Obamacare critic’s attack, like most, was disingenuous
I take exception to many of the points by C.J. Guare [Feb. 14 letter] regarding Obamacare. The overall tone is that the existing health care system was perfect until Obamacare came along.
I would point out that the workload described for his family doctor existed before Obamacare came along. Additional people are only now signing up for their health plan. His plaint that doctors are getting out as fast as they can begs the question: What will they do? The average GP [general practitioner] make $166,000 a year and all the various specialists make more, sometimes much more. Does he know of any $150,000 jobs out there waiting for a retired doctor?
Mr. Guare also seems to be repeating the incorrect view that the government is providing health care. Actually, the government is providing rules and regulations for health care providers, and sign-up Web services — the federal exchanges that had the trouble — for states that refused to create their own exchanges to serve their population.
There is no single-provider plan. Obamacare is an untold number and variety of health plans in the 50 states to which the uninsured can subscribe.
There are definitely problems with Obamacare. The physician shortage is real. Some people with existing policies have been hurt by the higher requirements for health care services. However, screaming to repeal the entire law [as] each problem appears is the same as throwing the baby out with the bath water.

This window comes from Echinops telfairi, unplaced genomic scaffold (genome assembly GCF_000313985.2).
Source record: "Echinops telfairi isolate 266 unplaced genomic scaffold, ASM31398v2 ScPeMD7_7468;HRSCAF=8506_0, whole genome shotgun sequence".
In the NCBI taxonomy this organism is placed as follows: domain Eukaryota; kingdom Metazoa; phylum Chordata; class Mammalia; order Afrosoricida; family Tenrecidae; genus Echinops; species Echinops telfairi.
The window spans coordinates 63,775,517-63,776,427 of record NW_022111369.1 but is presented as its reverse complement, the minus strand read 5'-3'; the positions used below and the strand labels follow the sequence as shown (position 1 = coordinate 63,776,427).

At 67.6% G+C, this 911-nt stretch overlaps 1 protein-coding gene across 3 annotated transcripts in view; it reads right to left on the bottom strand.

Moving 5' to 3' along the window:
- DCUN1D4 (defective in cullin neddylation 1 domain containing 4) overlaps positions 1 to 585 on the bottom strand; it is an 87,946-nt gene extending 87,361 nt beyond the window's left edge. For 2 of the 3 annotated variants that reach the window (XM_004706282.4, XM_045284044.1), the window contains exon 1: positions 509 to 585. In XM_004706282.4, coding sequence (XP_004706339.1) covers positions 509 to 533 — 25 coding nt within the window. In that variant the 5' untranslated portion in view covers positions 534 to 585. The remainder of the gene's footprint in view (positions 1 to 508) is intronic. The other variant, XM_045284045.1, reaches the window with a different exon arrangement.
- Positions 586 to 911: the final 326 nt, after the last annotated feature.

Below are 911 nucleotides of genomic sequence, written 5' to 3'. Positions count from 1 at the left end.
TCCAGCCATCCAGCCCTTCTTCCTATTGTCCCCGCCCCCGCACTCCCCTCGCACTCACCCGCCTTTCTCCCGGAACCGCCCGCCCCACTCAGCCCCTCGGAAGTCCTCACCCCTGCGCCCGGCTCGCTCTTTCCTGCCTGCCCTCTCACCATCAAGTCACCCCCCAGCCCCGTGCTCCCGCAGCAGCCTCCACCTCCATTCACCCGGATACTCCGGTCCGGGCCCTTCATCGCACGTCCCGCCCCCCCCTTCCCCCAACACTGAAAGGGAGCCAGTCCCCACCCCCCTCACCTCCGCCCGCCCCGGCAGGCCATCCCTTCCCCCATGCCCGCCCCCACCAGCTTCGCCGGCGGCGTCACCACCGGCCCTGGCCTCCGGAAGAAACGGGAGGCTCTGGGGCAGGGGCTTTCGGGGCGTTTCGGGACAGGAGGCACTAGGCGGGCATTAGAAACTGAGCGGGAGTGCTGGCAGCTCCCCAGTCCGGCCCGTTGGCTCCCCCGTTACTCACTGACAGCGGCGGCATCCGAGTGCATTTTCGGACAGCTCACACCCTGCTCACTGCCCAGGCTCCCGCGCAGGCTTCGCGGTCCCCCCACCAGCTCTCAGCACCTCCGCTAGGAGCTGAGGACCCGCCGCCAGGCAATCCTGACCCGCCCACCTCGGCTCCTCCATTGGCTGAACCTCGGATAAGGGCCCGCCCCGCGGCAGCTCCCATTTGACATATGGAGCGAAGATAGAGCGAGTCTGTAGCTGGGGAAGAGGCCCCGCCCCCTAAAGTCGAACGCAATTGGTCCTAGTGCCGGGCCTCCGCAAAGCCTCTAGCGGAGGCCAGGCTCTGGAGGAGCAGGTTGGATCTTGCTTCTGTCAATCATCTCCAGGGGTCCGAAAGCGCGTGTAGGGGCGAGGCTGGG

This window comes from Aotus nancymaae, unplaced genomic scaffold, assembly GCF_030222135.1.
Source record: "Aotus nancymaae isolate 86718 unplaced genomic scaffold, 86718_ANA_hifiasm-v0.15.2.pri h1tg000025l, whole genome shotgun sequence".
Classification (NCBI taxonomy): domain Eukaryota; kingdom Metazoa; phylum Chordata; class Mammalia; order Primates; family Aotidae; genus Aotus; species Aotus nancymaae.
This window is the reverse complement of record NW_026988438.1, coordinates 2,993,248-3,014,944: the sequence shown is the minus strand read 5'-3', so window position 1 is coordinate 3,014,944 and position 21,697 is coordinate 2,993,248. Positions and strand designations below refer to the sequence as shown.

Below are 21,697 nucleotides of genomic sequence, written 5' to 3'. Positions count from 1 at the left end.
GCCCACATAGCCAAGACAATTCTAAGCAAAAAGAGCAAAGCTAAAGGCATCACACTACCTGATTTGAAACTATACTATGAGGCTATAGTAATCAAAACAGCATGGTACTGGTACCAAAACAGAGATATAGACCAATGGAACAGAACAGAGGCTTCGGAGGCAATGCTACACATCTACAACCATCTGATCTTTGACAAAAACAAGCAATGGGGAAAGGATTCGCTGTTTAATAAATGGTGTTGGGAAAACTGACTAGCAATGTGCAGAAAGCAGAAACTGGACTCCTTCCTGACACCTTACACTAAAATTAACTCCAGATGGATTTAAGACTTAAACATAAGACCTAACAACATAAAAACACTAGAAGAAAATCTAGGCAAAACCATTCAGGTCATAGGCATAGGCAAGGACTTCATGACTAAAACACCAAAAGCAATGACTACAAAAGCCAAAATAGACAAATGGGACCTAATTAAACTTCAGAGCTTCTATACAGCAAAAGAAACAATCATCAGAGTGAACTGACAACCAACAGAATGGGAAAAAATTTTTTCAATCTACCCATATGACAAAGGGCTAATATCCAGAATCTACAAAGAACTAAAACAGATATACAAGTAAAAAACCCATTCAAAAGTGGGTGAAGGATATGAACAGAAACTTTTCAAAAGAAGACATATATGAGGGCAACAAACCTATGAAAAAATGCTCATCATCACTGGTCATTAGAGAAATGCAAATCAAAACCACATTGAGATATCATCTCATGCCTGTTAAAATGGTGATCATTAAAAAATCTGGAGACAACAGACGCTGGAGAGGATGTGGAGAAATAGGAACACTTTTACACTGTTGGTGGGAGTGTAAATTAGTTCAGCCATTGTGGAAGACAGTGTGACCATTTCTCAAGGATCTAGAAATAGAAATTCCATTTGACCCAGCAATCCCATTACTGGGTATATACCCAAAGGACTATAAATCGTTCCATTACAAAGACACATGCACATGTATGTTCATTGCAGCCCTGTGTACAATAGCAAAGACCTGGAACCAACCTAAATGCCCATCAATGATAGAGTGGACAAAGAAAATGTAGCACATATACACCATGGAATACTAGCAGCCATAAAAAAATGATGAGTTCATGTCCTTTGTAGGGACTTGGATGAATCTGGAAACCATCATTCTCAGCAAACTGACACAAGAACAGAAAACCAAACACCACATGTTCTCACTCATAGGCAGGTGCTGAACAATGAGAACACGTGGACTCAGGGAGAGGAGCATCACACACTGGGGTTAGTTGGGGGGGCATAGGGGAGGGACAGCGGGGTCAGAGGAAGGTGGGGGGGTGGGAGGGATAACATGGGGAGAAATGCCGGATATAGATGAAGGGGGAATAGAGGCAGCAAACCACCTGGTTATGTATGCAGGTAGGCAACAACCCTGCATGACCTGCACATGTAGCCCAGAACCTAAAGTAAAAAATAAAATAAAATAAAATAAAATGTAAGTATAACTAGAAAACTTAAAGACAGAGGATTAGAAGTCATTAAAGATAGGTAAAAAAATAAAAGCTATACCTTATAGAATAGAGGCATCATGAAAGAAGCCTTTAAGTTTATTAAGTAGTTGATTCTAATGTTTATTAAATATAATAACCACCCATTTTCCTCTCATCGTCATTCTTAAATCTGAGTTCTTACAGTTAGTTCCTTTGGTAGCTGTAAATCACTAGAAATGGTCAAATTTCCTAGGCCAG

Total repeal would kick millions of new subscribers off health care, parents could not keep the children on their plan until age 26, and — the worst — it would again allow health care providers to discontinue the plans for people who have preexisting conditions or ones they consider too expensive to continue care.
I’ll bet Mr. Guare doesn’t know that Obamacare requires health care providers to spend 80 percent of the premiums they get on health care services. Wonder what the percentage was before Obamacare?
It’s time for both sides to get together and accept the positive parts and revise the negative parts of Obamacare. The richest country in the world should be able to find a way to provide all its citizens with proper health care.
Gazette did right by same-sex wedding
As a retired minister of a local Baptist congregation, imagine my sheer delight when I opened the “Special Bridal Section” March 2 to read about a same-gender couple’s recent wedding. It was a shining light cast against so many accounts of the hatred spewing forth from many of our country’s political and religious leaders.
In 1983, I stated for the first time in a sermon to my congregation in Ohio, that homosexuality was not a sin. As you might imagine, it was not received well. In 1998, the Schenectady church where I served as pastor for nearly 30 years, Emmanuel Baptist Friedens United Church of Christ, took the courageous stand of becoming a welcoming, open and affirming congregation — a position that put us in jeopardy with the American Baptist Denomination but fully supported by the United Church of Christ.